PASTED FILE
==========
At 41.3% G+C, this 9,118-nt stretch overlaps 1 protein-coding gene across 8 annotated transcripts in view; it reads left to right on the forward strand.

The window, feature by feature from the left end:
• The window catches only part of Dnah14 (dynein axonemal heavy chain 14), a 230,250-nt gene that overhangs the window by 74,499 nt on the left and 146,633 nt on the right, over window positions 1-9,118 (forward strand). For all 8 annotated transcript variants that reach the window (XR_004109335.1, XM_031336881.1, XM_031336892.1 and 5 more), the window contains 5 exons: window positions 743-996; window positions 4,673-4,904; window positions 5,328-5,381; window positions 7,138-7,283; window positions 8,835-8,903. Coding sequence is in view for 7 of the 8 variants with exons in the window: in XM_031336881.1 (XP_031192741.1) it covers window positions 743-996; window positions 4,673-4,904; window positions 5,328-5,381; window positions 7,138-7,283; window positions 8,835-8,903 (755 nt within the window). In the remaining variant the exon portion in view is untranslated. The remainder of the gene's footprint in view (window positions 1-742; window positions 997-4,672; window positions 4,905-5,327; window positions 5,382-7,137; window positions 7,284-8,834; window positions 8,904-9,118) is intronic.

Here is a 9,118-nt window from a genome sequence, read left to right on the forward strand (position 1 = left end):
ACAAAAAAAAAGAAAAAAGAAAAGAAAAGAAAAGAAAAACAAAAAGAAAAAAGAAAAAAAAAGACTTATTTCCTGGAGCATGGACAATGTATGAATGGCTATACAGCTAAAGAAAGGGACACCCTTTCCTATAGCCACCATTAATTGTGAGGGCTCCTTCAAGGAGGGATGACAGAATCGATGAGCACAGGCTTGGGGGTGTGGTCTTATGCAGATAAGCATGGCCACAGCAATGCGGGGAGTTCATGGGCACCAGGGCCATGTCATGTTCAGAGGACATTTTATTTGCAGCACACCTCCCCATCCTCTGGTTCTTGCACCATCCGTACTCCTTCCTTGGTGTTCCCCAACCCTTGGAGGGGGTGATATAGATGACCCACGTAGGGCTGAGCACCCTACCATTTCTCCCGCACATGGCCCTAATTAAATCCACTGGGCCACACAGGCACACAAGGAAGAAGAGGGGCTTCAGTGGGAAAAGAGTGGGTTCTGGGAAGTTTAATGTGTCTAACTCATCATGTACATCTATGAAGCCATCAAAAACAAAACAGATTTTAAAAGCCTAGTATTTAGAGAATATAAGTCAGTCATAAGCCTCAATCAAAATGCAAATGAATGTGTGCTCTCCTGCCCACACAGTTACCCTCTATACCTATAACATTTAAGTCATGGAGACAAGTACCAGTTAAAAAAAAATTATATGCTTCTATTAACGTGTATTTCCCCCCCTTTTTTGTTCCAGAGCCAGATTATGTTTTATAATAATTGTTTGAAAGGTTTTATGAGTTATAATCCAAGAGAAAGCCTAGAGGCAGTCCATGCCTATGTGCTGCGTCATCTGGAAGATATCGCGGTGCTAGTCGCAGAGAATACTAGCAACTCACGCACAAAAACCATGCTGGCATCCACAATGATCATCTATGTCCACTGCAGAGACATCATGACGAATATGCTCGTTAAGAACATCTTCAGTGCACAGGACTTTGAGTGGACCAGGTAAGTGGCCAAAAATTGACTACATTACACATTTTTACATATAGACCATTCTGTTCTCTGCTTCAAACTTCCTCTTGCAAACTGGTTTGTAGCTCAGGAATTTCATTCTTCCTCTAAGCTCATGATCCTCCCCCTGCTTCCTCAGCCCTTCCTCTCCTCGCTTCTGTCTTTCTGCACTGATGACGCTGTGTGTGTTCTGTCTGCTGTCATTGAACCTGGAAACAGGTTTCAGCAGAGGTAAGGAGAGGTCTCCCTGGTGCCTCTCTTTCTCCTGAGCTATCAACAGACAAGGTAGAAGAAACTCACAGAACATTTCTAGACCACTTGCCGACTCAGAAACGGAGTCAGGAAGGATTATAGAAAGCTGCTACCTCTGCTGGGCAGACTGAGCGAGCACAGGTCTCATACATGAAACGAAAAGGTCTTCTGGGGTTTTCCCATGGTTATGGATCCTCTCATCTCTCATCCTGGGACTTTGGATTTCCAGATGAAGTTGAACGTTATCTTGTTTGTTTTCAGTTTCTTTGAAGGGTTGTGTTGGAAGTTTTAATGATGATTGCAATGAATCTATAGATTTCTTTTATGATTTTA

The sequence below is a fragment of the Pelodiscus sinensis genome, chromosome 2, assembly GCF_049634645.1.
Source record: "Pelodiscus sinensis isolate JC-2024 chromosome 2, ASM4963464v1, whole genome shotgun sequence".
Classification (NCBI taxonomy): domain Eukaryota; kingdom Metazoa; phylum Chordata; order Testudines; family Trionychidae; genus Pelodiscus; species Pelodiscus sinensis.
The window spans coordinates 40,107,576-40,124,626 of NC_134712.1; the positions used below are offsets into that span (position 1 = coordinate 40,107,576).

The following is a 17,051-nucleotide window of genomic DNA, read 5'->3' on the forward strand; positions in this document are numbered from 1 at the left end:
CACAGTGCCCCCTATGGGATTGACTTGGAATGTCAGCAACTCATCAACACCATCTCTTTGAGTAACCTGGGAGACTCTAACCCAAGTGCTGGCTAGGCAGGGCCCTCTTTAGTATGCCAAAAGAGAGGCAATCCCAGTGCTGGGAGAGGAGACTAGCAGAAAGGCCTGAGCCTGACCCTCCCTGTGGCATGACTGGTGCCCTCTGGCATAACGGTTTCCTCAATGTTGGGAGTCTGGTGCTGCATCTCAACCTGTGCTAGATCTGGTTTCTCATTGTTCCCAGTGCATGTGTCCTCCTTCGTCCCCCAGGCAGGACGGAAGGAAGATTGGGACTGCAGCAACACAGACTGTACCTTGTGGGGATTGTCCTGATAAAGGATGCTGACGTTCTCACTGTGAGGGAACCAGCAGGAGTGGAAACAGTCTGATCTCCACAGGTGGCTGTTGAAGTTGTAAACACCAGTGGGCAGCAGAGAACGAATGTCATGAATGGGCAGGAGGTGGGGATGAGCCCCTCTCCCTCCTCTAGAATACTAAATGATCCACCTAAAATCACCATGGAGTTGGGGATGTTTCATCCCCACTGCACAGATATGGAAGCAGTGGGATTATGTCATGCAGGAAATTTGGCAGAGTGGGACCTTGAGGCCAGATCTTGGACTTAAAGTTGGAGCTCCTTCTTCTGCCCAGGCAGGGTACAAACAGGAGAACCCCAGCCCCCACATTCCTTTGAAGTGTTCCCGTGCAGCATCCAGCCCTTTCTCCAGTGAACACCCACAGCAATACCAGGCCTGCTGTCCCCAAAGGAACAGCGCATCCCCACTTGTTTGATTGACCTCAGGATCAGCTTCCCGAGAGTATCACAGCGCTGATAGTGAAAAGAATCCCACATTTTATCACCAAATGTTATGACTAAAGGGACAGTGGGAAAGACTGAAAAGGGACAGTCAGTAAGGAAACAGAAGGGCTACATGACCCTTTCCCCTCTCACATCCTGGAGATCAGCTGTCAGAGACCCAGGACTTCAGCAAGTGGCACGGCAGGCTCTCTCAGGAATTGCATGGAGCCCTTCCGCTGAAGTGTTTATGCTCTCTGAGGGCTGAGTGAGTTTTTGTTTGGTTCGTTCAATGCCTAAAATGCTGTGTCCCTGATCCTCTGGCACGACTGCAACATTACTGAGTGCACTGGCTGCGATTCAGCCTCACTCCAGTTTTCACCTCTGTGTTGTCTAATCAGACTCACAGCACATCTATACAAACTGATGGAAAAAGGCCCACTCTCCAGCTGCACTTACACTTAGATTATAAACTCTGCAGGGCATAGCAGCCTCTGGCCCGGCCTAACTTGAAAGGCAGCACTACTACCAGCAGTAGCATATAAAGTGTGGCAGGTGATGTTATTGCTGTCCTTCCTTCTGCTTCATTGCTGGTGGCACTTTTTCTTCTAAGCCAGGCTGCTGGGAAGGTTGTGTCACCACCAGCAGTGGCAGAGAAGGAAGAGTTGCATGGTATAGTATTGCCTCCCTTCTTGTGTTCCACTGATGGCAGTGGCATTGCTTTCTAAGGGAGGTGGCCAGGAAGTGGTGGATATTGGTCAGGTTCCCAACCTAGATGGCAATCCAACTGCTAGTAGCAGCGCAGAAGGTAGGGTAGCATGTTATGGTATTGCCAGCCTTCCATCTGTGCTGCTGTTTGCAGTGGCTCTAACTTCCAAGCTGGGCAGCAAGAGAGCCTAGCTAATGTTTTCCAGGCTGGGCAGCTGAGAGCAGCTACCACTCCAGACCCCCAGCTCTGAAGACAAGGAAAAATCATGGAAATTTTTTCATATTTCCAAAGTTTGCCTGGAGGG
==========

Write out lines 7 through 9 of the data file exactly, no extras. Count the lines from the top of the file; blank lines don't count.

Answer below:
Source record: "Pelodiscus sinensis isolate JC-2024 chromosome 2, ASM4963464v1, whole genome shotgun sequence".
Classification (NCBI taxonomy): domain Eukaryota; kingdom Metazoa; phylum Chordata; order Testudines; family Trionychidae; genus Pelodiscus; species Pelodiscus sinensis.
The window spans coordinates 40,107,576-40,124,626 of NC_134712.1; the positions used below are offsets into that span (position 1 = coordinate 40,107,576).